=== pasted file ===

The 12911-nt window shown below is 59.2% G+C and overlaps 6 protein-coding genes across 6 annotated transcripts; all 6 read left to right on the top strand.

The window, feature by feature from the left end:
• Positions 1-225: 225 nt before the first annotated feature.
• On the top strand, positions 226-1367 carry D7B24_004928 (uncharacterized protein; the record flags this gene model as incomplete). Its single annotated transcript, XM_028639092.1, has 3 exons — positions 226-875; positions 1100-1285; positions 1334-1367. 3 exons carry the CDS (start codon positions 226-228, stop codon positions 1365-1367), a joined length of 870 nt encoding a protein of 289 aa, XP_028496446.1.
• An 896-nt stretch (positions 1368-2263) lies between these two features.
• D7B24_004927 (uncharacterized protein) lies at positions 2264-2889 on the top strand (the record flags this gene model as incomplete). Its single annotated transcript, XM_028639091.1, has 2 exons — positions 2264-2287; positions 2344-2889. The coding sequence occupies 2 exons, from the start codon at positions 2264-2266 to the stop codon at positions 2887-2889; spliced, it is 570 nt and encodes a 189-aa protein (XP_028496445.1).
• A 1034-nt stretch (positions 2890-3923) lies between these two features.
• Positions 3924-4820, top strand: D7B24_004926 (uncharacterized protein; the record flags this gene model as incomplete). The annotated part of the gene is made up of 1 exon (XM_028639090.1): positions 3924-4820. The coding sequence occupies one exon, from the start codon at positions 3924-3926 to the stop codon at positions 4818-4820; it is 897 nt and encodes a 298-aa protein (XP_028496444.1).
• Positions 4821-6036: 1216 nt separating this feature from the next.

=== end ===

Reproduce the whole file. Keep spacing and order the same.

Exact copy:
The 12911-nt window shown below is 59.2% G+C and overlaps 6 protein-coding genes across 6 annotated transcripts; all 6 read left to right on the top strand.

The window, feature by feature from the left end:
• Positions 1-225: 225 nt before the first annotated feature.
• On the top strand, positions 226-1367 carry D7B24_004928 (uncharacterized protein; the record flags this gene model as incomplete). Its single annotated transcript, XM_028639092.1, has 3 exons — positions 226-875; positions 1100-1285; positions 1334-1367. 3 exons carry the CDS (start codon positions 226-228, stop codon positions 1365-1367), a joined length of 870 nt encoding a protein of 289 aa, XP_028496446.1.
• An 896-nt stretch (positions 1368-2263) lies between these two features.
• D7B24_004927 (uncharacterized protein) lies at positions 2264-2889 on the top strand (the record flags this gene model as incomplete). Its single annotated transcript, XM_028639091.1, has 2 exons — positions 2264-2287; positions 2344-2889. The coding sequence occupies 2 exons, from the start codon at positions 2264-2266 to the stop codon at positions 2887-2889; spliced, it is 570 nt and encodes a 189-aa protein (XP_028496445.1).
• A 1034-nt stretch (positions 2890-3923) lies between these two features.
• Positions 3924-4820, top strand: D7B24_004926 (uncharacterized protein; the record flags this gene model as incomplete). The annotated part of the gene is made up of 1 exon (XM_028639090.1): positions 3924-4820. The coding sequence occupies one exon, from the start codon at positions 3924-3926 to the stop codon at positions 4818-4820; it is 897 nt and encodes a 298-aa protein (XP_028496444.1).
• Positions 4821-6036: 1216 nt separating this feature from the next.